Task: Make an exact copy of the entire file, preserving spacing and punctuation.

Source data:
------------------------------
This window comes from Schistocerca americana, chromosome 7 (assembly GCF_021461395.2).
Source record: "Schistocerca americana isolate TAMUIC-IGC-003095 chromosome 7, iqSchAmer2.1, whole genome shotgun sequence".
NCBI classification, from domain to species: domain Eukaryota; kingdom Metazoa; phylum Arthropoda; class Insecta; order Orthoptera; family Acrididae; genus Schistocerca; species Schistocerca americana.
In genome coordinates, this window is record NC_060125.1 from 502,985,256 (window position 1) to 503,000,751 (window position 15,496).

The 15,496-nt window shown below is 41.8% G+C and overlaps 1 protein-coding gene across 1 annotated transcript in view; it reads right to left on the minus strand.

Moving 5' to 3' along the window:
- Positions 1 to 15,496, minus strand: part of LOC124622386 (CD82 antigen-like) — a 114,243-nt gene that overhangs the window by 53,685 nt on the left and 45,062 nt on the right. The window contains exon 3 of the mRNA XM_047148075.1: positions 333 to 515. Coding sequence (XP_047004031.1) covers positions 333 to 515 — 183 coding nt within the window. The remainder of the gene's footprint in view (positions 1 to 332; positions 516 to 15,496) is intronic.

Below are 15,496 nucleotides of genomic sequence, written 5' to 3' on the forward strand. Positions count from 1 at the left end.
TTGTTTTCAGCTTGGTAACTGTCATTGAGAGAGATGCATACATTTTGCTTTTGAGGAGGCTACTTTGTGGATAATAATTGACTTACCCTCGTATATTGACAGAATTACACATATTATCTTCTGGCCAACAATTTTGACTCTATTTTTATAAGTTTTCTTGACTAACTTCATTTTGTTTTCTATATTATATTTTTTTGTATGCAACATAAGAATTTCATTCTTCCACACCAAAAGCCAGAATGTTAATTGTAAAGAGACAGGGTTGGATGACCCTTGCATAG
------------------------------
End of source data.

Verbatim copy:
This window comes from Schistocerca americana, chromosome 7 (assembly GCF_021461395.2).
Source record: "Schistocerca americana isolate TAMUIC-IGC-003095 chromosome 7, iqSchAmer2.1, whole genome shotgun sequence".
NCBI classification, from domain to species: domain Eukaryota; kingdom Metazoa; phylum Arthropoda; class Insecta; order Orthoptera; family Acrididae; genus Schistocerca; species Schistocerca americana.
In genome coordinates, this window is record NC_060125.1 from 502,985,256 (window position 1) to 503,000,751 (window position 15,496).

The 15,496-nt window shown below is 41.8% G+C and overlaps 1 protein-coding gene across 1 annotated transcript in view; it reads right to left on the minus strand.

Moving 5' to 3' along the window:
- Positions 1 to 15,496, minus strand: part of LOC124622386 (CD82 antigen-like) — a 114,243-nt gene that overhangs the window by 53,685 nt on the left and 45,062 nt on the right. The window contains exon 3 of the mRNA XM_047148075.1: positions 333 to 515. Coding sequence (XP_047004031.1) covers positions 333 to 515 — 183 coding nt within the window. The remainder of the gene's footprint in view (positions 1 to 332; positions 516 to 15,496) is intronic.

Below are 15,496 nucleotides of genomic sequence, written 5' to 3' on the forward strand. Positions count from 1 at the left end.
TTGTTTTCAGCTTGGTAACTGTCATTGAGAGAGATGCATACATTTTGCTTTTGAGGAGGCTACTTTGTGGATAATAATTGACTTACCCTCGTATATTGACAGAATTACACATATTATCTTCTGGCCAACAATTTTGACTCTATTTTTATAAGTTTTCTTGACTAACTTCATTTTGTTTTCTATATTATATTTTTTTGTATGCAACATAAGAATTTCATTCTTCCACACCAAAAGCCAGAATGTTAATTGTAAAGAGACAGGGTTGGATGACCCTTGCATAG